My reasons for choosing Trinity were, first, the excellent reputation of the School, and, secondly, the fact that it offered a four-year honours degree course. The course not only allows for a greater choice of modules but also affords an opportunity to study those modules in depth. Your degree is awarded on the basis of your performance in third and fourth year, which is a much fairer basis of assessment than in most colleges. The Law School has a very friendly atmosphere. My lecturers were excellent. I particularly enjoyed the Environmental Law course taught by Professor Yvonne Scannell, and subsequently decided to specialise in planning and environmental law. I have no doubt but that the questioning approach which Yvonne (Scannell) and other lecturers encouraged us to take to legal issues has been of great benefit to me in my practice at the bar. For those students keen to see the legal world in practice the Four Courts are in walking distance from the College and all the cases, with the exception of those which are 'in camera' - look for the sign! - are open to the public, so feel free to wander (quietly) in and listen to the legal arguments. For criminal law and legal skills courses, students are often required to visit the courts and write reports on cases they have attended.
Garrett Simons, LL.B. Garrett graduated with a first class honours degree in 1992. He was appointed a Judge of the High Court of Ireland in 2018. He is author of Planning and Development Law (Thomson Round Hall, Dublin).
I chose law because I wanted to study something that effects change in society and to acquire the skill of reasoned argument. I thought the French part of the degree would give a different perspective and I already had a love for the language. Studies show that students learn better in small groups, and the Law and French class of fifteen students is the smallest in Trinity.
I found it a challenge to adapt to the extensive reading required for law at first. However, after a while, I developed a legal frame of mind and began to see that there are two sides to every problem. The French classes are quite easy to follow most of the time and the workload is manageable. I really enjoy the French politics element as it offers a reprieve from the intellectual rigour of law.
I am keeping an open mind about what to do after my degree, but for the moment I intend to undertake a Masters, maybe work in Europe and then qualify as a barrister.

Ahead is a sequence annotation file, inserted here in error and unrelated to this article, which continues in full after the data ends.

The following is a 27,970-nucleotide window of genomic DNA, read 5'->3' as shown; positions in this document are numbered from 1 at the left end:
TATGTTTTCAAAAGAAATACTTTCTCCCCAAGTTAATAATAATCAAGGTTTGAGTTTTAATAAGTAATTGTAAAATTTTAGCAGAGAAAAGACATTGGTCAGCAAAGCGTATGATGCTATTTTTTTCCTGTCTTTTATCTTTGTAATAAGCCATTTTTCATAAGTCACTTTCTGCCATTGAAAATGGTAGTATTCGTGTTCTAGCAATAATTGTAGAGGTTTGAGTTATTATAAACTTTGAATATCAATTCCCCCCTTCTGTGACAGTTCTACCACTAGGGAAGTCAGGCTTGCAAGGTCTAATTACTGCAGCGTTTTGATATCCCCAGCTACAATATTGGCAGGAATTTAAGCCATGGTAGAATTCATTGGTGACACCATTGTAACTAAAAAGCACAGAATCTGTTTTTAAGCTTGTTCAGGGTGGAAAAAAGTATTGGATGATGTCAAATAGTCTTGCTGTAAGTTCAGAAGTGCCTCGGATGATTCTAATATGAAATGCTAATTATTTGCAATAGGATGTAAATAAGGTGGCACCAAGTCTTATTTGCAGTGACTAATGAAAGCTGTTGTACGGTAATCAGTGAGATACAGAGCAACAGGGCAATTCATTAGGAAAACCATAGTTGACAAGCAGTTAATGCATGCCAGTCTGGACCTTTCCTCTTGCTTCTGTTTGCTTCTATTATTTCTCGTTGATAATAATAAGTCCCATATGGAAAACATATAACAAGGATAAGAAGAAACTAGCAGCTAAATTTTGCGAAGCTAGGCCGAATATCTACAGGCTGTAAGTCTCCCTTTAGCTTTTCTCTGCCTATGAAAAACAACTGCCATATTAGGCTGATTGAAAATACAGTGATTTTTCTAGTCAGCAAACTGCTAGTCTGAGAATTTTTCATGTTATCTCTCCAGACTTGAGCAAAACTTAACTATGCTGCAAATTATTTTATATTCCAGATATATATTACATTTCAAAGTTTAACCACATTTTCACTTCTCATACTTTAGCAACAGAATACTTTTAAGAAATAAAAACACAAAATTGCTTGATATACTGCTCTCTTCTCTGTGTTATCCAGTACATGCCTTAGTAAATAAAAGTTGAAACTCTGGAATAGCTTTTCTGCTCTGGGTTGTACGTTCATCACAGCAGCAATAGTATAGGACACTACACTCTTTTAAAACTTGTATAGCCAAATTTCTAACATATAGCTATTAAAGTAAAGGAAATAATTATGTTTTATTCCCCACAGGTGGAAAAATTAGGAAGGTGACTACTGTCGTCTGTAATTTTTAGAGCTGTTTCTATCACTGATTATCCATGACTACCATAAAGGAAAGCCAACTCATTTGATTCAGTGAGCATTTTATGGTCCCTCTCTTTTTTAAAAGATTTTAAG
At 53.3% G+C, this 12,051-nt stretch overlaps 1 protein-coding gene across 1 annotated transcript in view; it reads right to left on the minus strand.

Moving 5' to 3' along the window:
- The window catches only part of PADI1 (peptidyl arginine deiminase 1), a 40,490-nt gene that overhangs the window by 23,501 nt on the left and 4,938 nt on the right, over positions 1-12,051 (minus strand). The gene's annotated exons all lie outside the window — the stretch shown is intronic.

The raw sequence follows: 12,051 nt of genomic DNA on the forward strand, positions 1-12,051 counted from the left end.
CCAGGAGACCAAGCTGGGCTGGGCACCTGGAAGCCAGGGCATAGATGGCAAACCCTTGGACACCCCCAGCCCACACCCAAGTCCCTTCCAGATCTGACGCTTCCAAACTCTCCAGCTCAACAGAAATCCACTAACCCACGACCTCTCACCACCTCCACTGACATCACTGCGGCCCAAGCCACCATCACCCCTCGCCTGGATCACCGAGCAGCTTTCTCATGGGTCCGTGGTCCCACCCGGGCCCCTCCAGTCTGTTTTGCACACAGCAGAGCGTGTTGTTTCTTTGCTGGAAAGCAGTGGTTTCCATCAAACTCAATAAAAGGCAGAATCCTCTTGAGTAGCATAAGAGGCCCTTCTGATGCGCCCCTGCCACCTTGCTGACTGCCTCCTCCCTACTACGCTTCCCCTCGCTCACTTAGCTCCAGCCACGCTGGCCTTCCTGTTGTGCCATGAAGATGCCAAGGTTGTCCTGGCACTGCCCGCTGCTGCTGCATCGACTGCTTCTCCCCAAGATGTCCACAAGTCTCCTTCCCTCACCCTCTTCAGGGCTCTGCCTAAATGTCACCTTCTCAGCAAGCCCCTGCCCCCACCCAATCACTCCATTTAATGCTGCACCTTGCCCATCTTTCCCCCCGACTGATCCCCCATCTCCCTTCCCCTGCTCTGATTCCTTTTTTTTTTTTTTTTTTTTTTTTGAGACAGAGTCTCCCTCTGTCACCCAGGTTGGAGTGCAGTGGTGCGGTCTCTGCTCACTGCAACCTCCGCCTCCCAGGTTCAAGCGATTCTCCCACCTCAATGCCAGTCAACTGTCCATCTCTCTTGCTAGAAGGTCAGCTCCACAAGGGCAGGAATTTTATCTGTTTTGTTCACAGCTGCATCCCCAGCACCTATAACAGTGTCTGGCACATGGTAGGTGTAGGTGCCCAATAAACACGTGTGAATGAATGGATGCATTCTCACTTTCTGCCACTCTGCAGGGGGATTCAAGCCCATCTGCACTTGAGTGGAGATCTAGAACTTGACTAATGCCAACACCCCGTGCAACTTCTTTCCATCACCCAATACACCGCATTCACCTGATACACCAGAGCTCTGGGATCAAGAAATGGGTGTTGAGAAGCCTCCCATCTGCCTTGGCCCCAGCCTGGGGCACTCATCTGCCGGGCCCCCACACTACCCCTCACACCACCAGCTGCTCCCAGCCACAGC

The Law School boasts strong diplomatic relationship with various foreign law schools. I was lucky to have spent my third year in Strasbourg, France. Needless to say, it has been a life changing experience: not only was I able to improve my French, I met some great people from all corners of the globe with whom I made many memories. Within the School there are some great minded people. The friends you make here will last your lifetime. This, on top of everything, has made my time here all the more memorable.
was on a course I didn't like for one year, so I can appreciate how the Law and French programme is a very unique and interesting course. I chose it because I loved French in school and had enjoyed the time I spent in France on holidays or learning the language. The course in Trinity is based on French law rather than literature and this really compliments the Irish Law. The course is challenging but not overwhelming once you have a love for French culture and an interest in current affairs or even "The Good Wife" (though all the lecturers will tell you it's not quite as glamorous as that!). Graduation seems so far away but I am planning to keep my options open. I'll choose the necessary modules to gain entry to King's Inns or Black Hall but would obviously love to use French as part of my work in the future. But before all that, what is probably the highlight of the course, our Erasmus to France in 3rd year is just around the corner!
I chose to study Law as I have always had a passionate interest in current affairs, debating and the world around me. I sought a career with an international dimension and have had a particular talent for and interest in languages from an early age. The undergraduate degree in Law and French seemed to be the perfect way to combine all of my various interests.